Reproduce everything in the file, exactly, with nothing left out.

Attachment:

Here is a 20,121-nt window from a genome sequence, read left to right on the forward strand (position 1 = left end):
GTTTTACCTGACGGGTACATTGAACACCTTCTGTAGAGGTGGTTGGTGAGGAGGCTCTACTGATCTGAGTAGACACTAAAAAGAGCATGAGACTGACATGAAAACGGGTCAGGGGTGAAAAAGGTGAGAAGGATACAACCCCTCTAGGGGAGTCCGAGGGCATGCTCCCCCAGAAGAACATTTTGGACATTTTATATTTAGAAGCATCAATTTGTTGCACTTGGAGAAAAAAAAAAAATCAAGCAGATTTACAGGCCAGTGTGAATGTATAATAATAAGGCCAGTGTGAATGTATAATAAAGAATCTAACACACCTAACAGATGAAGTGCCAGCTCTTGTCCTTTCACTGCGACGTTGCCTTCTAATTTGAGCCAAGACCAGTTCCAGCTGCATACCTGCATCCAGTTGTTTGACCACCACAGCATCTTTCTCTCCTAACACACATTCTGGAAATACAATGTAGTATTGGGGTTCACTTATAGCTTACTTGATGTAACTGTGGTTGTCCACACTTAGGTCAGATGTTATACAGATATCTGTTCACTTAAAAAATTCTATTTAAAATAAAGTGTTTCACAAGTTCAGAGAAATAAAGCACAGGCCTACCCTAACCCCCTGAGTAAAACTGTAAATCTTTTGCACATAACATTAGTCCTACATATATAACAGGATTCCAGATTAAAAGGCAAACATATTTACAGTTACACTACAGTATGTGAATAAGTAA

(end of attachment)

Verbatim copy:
Here is a 20,121-nt window from a genome sequence, read left to right on the forward strand (position 1 = left end):
GTTTTACCTGACGGGTACATTGAACACCTTCTGTAGAGGTGGTTGGTGAGGAGGCTCTACTGATCTGAGTAGACACTAAAAAGAGCATGAGACTGACATGAAAACGGGTCAGGGGTGAAAAAGGTGAGAAGGATACAACCCCTCTAGGGGAGTCCGAGGGCATGCTCCCCCAGAAGAACATTTTGGACATTTTATATTTAGAAGCATCAATTTGTTGCACTTGGAGAAAAAAAAAAAATCAAGCAGATTTACAGGCCAGTGTGAATGTATAATAATAAGGCCAGTGTGAATGTATAATAAAGAATCTAACACACCTAACAGATGAAGTGCCAGCTCTTGTCCTTTCACTGCGACGTTGCCTTCTAATTTGAGCCAAGACCAGTTCCAGCTGCATACCTGCATCCAGTTGTTTGACCACCACAGCATCTTTCTCTCCTAACACACATTCTGGAAATACAATGTAGTATTGGGGTTCACTTATAGCTTACTTGATGTAACTGTGGTTGTCCACACTTAGGTCAGATGTTATACAGATATCTGTTCACTTAAAAAATTCTATTTAAAATAAAGTGTTTCACAAGTTCAGAGAAATAAAGCACAGGCCTACCCTAACCCCCTGAGTAAAACTGTAAATCTTTTGCACATAACATTAGTCCTACATATATAACAGGATTCCAGATTAAAAGGCAAACATATTTACAGTTACACTACAGTATGTGAATAAGTAA